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As Seen In Country Weekly:
It's hard to believe the group Shenandoah celebrated
their 15th anniversary last year. "Holy Toledo! No wonder
my back hurts," jokes guitarist and co-founder Jim Seales.
"We're definitely alive and well."
Jim and the band—which now includes co-founding
drummer Mike McGuire, singer Curtis Wright and original bass
player Ralph Ezell—are still active.
Formed in Muscle Shoals, Alabama, in 1984 by Jim
and Mike, the band snagged a major record deal in 1986 on the
strength of their great harmonies and impeccable musicianship.
With original lead singer Marty Raybon, they enjoyed a string
of top tens in the late '80s, including the chart topping classics
"The Church On Cumberland Road", "Two Dozen Roses"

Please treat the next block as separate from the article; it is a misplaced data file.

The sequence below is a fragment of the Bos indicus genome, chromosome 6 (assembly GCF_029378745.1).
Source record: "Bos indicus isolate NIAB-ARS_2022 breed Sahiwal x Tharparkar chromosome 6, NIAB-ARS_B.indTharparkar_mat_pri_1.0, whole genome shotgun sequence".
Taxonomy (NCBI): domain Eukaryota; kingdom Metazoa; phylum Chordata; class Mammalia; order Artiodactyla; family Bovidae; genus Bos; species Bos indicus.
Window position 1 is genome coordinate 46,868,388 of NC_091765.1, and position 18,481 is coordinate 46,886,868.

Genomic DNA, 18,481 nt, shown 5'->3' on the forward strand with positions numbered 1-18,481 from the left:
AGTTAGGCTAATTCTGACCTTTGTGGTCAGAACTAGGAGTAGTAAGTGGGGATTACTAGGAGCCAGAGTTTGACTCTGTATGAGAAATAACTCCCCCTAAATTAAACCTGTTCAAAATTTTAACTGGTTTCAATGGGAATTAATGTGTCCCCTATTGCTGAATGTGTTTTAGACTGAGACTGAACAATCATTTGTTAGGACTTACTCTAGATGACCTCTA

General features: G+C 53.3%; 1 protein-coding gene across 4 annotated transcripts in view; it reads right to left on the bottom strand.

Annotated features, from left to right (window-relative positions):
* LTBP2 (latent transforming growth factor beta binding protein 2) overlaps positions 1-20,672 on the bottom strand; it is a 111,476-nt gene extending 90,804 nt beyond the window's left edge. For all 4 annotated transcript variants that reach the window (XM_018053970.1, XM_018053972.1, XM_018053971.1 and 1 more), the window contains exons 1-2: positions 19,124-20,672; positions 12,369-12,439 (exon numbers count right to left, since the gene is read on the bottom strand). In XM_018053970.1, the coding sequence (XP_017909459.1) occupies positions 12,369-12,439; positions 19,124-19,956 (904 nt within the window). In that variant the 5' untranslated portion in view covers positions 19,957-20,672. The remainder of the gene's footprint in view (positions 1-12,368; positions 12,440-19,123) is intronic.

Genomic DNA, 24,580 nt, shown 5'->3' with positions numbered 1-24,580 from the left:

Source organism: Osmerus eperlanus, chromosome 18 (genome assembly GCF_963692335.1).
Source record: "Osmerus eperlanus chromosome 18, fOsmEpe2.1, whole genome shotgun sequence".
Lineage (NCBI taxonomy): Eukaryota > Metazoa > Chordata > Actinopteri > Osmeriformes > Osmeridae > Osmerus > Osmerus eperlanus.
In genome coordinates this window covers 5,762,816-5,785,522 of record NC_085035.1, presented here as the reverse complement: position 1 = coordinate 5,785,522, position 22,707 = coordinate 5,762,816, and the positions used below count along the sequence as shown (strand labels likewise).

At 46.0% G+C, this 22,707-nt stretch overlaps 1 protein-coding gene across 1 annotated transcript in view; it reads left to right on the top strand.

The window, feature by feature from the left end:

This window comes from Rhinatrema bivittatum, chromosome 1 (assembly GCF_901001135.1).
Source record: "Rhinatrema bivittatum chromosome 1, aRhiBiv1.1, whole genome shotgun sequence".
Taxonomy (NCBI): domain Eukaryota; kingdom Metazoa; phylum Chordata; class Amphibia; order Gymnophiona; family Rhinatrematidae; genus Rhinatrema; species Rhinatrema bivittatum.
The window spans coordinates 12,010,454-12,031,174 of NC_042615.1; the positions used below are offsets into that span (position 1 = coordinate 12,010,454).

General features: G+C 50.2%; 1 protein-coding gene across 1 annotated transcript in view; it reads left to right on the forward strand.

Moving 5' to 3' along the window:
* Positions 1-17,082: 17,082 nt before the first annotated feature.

and "Next To You, Next To Me".
The rest of the '90s were also kind to Shenandoah.
"If Bubba Can Dance (I Can, Too)" hit number one,
and "Rock My Baby", "I Want To Be Loved Like
That" and "Darned if I Don't (Danged If I Do)"
reached the top five. They were named ACM Vocal Group of the
Year in 1991 and won a CMA award and a GRAMMY for their 1994
duet with Alison Krauss, "Somewhere In The Vicinity Of
The Heart". They walked away with a second GRAMMY for their
work on the gospel album "Amazing Grace".
In 1997, Marty left the band and was replaced
with singer Brent Lamb. After Brent's departure last year, the
group asked singer/songwriter Curtis Wright, formerly of the
Super Grit Cowboy Band, to take over as lead singer.
"Curtis wrote 'Next To You, Next To Me' and
'Rock My Baby' for Shenandoah," recalls Mike, "and
has been my favorite singer in town since I heard him singing
on a demo tape."
Today Jim and Mike still helm the good ship Shenandoah,
averaging 70 concerts a year. "We love to sit around the
bus with guitars and swap stories and songs," says Jim.
"We're just enjoying playing together and having fun.
"There's no pressure because we're not trying
to get a number one record and compete with everybody out there.
We just get up and do what we do best."
(Photo by Joe Hardwick)